North & South Stair Metalwork

U.S. Capitol, Washington, D.C.

Our conservators worked with the Architect of the Capitol to perform conservation treatment and maintenance on the metalwork of the north and south approach stairs to the U.S. Capitol, including two decorative cast bronze lampposts, newel posts and two ornamental wrought iron railings with bronze handrails. The north and south approaches to the Capitol are part of a landscape that was designed by Frederick Law Olmsted between 1874 and 1892. The historic metalwork dates to this period.

The metalwork of the north approach was treated in Fall of 2014 as part of a major restoration of the north approach masonry. The pieces were in need of cleaning and refinishing. The bronze retained no protective coating and had corroded to an overall green patina and the wrought iron railing was corroding under many layers of failing paint.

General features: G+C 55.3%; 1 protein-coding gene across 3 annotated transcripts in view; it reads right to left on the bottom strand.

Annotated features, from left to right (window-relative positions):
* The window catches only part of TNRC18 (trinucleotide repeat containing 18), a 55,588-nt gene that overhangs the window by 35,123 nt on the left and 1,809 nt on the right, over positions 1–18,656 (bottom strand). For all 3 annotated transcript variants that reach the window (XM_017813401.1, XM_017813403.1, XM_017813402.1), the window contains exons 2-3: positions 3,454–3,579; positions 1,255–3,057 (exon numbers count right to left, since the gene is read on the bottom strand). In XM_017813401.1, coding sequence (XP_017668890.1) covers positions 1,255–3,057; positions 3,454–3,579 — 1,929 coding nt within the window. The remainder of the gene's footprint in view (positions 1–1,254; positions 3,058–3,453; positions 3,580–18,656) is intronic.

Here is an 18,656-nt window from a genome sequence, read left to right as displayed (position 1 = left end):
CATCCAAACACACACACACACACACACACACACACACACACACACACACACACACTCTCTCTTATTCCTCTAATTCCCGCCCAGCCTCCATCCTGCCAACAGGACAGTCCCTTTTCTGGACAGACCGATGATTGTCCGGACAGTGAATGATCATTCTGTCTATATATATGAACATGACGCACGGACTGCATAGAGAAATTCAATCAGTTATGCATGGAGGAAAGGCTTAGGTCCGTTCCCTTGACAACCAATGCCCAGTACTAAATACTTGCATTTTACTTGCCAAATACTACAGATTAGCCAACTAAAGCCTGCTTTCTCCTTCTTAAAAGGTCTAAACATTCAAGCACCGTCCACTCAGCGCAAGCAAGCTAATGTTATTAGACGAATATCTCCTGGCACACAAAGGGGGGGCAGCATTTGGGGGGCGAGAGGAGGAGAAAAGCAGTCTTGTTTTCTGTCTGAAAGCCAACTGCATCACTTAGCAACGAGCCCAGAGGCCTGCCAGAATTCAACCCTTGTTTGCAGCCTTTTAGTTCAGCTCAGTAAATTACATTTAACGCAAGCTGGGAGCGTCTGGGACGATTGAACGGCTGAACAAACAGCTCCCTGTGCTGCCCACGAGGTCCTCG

The lamppost and railing were transported to our Maryland-based studio for treatment. The bronze elements were cleaned of corrosion using a combination of laser cleaning and micro-abrasion, repatinated to a warm brown similar to other Olmsted era-bronze elements on the Capitol Grounds, and coated with an outdoor lacquer. The iron railing was blast-cleaned to remove paint and corrosion and re-finished with a high performance 3-part paint system with high UV resistance. The elements were returned to the Capitol after the completion of masonry restoration and re-installed.